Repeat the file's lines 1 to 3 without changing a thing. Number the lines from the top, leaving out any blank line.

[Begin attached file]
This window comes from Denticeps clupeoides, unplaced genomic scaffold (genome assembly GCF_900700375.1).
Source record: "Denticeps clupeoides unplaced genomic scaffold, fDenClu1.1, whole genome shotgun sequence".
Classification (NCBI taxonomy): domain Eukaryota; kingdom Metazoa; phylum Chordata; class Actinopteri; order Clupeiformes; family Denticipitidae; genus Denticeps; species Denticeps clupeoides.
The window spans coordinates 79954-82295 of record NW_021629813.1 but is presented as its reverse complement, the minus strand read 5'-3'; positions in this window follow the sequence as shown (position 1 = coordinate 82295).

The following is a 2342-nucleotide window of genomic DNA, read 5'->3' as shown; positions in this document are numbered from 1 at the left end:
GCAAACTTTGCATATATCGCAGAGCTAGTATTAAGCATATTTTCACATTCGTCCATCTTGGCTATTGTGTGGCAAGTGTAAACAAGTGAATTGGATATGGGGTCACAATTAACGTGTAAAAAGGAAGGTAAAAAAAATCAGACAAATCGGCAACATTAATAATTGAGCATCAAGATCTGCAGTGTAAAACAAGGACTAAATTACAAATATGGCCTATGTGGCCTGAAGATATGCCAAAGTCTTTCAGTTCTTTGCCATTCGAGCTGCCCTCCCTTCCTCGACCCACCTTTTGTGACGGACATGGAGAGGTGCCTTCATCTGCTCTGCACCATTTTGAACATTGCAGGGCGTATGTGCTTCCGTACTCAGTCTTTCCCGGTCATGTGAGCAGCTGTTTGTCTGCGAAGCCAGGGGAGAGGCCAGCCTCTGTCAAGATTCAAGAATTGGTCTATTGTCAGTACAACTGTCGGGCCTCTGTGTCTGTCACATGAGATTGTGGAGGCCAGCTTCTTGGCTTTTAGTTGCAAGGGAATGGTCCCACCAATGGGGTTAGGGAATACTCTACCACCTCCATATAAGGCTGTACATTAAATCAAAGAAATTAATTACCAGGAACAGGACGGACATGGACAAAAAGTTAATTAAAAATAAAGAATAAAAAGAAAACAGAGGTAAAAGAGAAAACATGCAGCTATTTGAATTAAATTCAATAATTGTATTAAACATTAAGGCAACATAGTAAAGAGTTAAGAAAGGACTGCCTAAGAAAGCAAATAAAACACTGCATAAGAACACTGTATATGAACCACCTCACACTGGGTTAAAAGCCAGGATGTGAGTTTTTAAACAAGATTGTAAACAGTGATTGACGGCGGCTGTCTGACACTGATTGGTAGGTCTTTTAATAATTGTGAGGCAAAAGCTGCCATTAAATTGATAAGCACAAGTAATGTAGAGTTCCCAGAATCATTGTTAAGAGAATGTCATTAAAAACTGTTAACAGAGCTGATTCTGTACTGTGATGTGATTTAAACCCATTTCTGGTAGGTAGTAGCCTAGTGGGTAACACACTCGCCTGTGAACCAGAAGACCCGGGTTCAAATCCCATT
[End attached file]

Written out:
This window comes from Denticeps clupeoides, unplaced genomic scaffold (genome assembly GCF_900700375.1).
Source record: "Denticeps clupeoides unplaced genomic scaffold, fDenClu1.1, whole genome shotgun sequence".
Classification (NCBI taxonomy): domain Eukaryota; kingdom Metazoa; phylum Chordata; class Actinopteri; order Clupeiformes; family Denticipitidae; genus Denticeps; species Denticeps clupeoides.